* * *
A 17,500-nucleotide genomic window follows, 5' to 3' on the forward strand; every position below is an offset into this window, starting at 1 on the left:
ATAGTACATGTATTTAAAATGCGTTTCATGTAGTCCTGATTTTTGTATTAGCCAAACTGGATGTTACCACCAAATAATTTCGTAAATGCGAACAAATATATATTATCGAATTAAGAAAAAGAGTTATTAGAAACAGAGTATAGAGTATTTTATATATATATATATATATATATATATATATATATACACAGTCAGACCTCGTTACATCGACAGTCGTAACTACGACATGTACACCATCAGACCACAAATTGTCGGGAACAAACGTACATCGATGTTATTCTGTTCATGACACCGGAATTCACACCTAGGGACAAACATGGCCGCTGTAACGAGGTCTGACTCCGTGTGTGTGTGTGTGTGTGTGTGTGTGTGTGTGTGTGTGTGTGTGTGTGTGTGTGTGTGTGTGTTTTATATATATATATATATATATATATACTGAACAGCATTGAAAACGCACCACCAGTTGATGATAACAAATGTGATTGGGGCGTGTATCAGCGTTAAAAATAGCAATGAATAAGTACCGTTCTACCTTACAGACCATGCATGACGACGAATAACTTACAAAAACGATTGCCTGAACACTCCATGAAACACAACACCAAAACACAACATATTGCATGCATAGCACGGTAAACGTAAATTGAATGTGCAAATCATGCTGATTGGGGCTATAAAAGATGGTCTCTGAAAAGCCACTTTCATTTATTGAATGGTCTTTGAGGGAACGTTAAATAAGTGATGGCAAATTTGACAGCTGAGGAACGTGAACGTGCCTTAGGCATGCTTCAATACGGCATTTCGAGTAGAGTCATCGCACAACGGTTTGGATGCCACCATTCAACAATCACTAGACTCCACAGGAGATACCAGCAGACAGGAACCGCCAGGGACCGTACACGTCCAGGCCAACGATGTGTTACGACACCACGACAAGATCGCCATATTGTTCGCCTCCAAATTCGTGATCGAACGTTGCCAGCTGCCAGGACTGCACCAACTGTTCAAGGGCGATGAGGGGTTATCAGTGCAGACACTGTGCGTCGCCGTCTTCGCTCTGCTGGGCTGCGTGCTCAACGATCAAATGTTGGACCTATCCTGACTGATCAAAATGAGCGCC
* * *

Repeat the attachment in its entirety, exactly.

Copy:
A 17,500-nucleotide genomic window follows, 5' to 3' on the forward strand; every position below is an offset into this window, starting at 1 on the left:
ATAGTACATGTATTTAAAATGCGTTTCATGTAGTCCTGATTTTTGTATTAGCCAAACTGGATGTTACCACCAAATAATTTCGTAAATGCGAACAAATATATATTATCGAATTAAGAAAAAGAGTTATTAGAAACAGAGTATAGAGTATTTTATATATATATATATATATATATATATATATATATACACAGTCAGACCTCGTTACATCGACAGTCGTAACTACGACATGTACACCATCAGACCACAAATTGTCGGGAACAAACGTACATCGATGTTATTCTGTTCATGACACCGGAATTCACACCTAGGGACAAACATGGCCGCTGTAACGAGGTCTGACTCCGTGTGTGTGTGTGTGTGTGTGTGTGTGTGTGTGTGTGTGTGTGTGTGTGTGTGTGTGTGTGTGTTTTATATATATATATATATATATATATACTGAACAGCATTGAAAACGCACCACCAGTTGATGATAACAAATGTGATTGGGGCGTGTATCAGCGTTAAAAATAGCAATGAATAAGTACCGTTCTACCTTACAGACCATGCATGACGACGAATAACTTACAAAAACGATTGCCTGAACACTCCATGAAACACAACACCAAAACACAACATATTGCATGCATAGCACGGTAAACGTAAATTGAATGTGCAAATCATGCTGATTGGGGCTATAAAAGATGGTCTCTGAAAAGCCACTTTCATTTATTGAATGGTCTTTGAGGGAACGTTAAATAAGTGATGGCAAATTTGACAGCTGAGGAACGTGAACGTGCCTTAGGCATGCTTCAATACGGCATTTCGAGTAGAGTCATCGCACAACGGTTTGGATGCCACCATTCAACAATCACTAGACTCCACAGGAGATACCAGCAGACAGGAACCGCCAGGGACCGTACACGTCCAGGCCAACGATGTGTTACGACACCACGACAAGATCGCCATATTGTTCGCCTCCAAATTCGTGATCGAACGTTGCCAGCTGCCAGGACTGCACCAACTGTTCAAGGGCGATGAGGGGTTATCAGTGCAGACACTGTGCGTCGCCGTCTTCGCTCTGCTGGGCTGCGTGCTCAACGATCAAATGTTGGACCTATCCTGACTGATCAAAATGAGCGCC